Jamie Oliver has campaigned hard to bring healthier meals into schools, and cutting back on sugar within kids food. This should be applauded – for obvious reasons. His latest crusade, for me, seems a step too far..
What is it?
On last Friday‘s ‘Jamie and Jimmy’s Friday Night Feast‘ – Jamie set his eyes on ‘Holiday Hunger’. He explained that whilst infant children, and children whose parents are on benefits get free school meals. Come the school holidays some children go hungry, because their parents can’t afford to feed them at home.
Holiday Hunger – A solution?
His solution was, uhm interesting. Keep the school kitchens open and feed the hungry children. He explained this could be done cheaply by having staff volunteer, and using end of life food from supermarkets.
Whilst the concept is a noble one – in my opinion – it’s a bit fucking ridiculous. Our schools are stretched SO much at the moment, budgets are tight, and staff are charged with more responsibility than ever before. I think it’s a step too far to charge them with responsibility to feed their pupils in the school holidays too. Whilst he suggested how it could be staffed, and food provided – there would still have to be energy used lighting, heating, and cooking. All of this costs money, and would eat away even more at already stretched resources.
There is no denying that people struggle, and ‘Holiday Hunger’ is an issue. But it’s not the fault of schools, and the onus shouldn’t be on them to ‘fix’ it. Benefits for those who need them have been cut, and the problem is there. People can’t afford to feed their children. That is the main issue here.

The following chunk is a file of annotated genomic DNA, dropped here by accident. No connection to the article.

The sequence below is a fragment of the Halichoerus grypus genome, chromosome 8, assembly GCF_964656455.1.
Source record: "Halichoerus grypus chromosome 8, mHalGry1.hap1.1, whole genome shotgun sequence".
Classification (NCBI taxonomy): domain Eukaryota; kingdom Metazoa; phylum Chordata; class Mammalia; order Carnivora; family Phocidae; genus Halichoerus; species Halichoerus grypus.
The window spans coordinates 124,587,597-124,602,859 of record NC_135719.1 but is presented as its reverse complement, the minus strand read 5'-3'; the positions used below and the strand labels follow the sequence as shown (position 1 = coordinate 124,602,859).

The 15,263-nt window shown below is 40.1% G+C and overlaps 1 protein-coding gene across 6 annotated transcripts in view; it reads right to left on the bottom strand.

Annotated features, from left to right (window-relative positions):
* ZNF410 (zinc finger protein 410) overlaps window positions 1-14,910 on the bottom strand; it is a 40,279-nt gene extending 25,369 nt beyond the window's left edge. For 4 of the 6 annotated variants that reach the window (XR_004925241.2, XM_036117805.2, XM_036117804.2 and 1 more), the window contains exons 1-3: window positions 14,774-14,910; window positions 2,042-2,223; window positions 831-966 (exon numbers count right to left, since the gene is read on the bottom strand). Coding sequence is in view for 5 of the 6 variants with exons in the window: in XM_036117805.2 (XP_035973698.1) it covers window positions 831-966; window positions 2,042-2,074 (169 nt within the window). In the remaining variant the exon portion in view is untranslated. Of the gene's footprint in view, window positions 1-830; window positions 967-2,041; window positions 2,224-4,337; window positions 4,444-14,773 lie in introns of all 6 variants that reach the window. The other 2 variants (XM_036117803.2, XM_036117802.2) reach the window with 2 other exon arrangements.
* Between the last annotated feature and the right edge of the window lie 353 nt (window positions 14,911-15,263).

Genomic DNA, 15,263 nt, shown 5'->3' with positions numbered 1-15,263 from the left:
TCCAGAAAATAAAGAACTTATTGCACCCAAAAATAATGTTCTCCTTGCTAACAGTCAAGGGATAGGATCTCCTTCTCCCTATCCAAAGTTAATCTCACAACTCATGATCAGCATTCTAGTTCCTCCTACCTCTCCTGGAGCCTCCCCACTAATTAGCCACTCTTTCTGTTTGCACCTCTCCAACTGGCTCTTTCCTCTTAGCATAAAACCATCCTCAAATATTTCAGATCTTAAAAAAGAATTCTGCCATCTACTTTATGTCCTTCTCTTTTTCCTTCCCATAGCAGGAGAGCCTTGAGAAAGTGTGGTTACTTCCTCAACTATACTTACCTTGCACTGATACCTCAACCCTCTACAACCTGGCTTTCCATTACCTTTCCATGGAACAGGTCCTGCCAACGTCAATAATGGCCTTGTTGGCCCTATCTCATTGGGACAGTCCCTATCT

Whilst the woman shown who had a household of eight to feed, but couldn’t, didn’t really garner much sympathy from me. There were others who I felt sorry for.
What can be done?
It’s hard really, it’s clear those who need benefits don’t always get them, or enough – whilst others playing the system taking everything they can. Jamie, to his credit did show an interesting idea of selling the ‘end of life’ food to people, so they can have a super cheap meal. There is a lot of wastage in supermarkets with overly cautious ‘best before’ dates. This is GOOD food that could sold at heavily discounted prices. Combined with guidance from a decent chef (Hi Jamie!) the potential to create cheap, healthy meals is there.
We can’t deny or ignore ‘Holiday Hunger’ but – we can’t ask our education system to fix it. We need every penny they have spent on teaching our children and shaping their future. It’s not their responsibility to feed our children during the school holidays – it’s ours, as parents.
We can’t ignore Holiday Hunger, but we need those in power to fix it, not those in the education system.